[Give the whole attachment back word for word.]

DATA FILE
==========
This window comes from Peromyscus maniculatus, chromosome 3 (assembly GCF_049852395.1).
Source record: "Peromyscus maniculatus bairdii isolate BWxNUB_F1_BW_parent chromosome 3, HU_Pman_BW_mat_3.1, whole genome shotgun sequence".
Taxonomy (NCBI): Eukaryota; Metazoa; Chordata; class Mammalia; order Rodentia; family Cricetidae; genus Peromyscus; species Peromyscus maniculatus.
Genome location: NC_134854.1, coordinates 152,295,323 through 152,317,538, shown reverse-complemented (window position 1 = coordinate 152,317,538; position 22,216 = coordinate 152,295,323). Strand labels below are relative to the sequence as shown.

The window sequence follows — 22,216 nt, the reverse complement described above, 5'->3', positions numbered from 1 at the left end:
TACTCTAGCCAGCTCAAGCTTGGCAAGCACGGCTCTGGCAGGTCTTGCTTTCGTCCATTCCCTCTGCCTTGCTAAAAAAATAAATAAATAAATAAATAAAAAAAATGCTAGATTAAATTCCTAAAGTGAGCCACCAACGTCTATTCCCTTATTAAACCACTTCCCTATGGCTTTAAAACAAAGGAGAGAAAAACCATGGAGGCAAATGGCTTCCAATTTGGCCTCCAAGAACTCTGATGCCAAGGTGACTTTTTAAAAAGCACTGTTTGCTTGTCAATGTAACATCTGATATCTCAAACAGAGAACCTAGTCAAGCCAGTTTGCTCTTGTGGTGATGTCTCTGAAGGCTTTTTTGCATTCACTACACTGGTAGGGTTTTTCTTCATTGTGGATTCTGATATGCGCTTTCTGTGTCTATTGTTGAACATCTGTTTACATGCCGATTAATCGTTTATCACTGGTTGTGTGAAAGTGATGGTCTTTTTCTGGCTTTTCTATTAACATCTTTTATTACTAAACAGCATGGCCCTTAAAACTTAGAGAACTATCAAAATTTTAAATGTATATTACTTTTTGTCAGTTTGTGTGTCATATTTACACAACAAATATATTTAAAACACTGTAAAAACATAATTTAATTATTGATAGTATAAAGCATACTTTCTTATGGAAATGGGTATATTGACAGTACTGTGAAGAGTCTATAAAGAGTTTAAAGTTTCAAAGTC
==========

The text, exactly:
This window comes from Peromyscus maniculatus, chromosome 3 (assembly GCF_049852395.1).
Source record: "Peromyscus maniculatus bairdii isolate BWxNUB_F1_BW_parent chromosome 3, HU_Pman_BW_mat_3.1, whole genome shotgun sequence".
Taxonomy (NCBI): Eukaryota; Metazoa; Chordata; class Mammalia; order Rodentia; family Cricetidae; genus Peromyscus; species Peromyscus maniculatus.
Genome location: NC_134854.1, coordinates 152,295,323 through 152,317,538, shown reverse-complemented (window position 1 = coordinate 152,317,538; position 22,216 = coordinate 152,295,323). Strand labels below are relative to the sequence as shown.

The window sequence follows — 22,216 nt, the reverse complement described above, 5'->3', positions numbered from 1 at the left end:
TACTCTAGCCAGCTCAAGCTTGGCAAGCACGGCTCTGGCAGGTCTTGCTTTCGTCCATTCCCTCTGCCTTGCTAAAAAAATAAATAAATAAATAAATAAAAAAAATGCTAGATTAAATTCCTAAAGTGAGCCACCAACGTCTATTCCCTTATTAAACCACTTCCCTATGGCTTTAAAACAAAGGAGAGAAAAACCATGGAGGCAAATGGCTTCCAATTTGGCCTCCAAGAACTCTGATGCCAAGGTGACTTTTTAAAAAGCACTGTTTGCTTGTCAATGTAACATCTGATATCTCAAACAGAGAACCTAGTCAAGCCAGTTTGCTCTTGTGGTGATGTCTCTGAAGGCTTTTTTGCATTCACTACACTGGTAGGGTTTTTCTTCATTGTGGATTCTGATATGCGCTTTCTGTGTCTATTGTTGAACATCTGTTTACATGCCGATTAATCGTTTATCACTGGTTGTGTGAAAGTGATGGTCTTTTTCTGGCTTTTCTATTAACATCTTTTATTACTAAACAGCATGGCCCTTAAAACTTAGAGAACTATCAAAATTTTAAATGTATATTACTTTTTGTCAGTTTGTGTGTCATATTTACACAACAAATATATTTAAAACACTGTAAAAACATAATTTAATTATTGATAGTATAAAGCATACTTTCTTATGGAAATGGGTATATTGACAGTACTGTGAAGAGTCTATAAAGAGTTTAAAGTTTCAAAGTC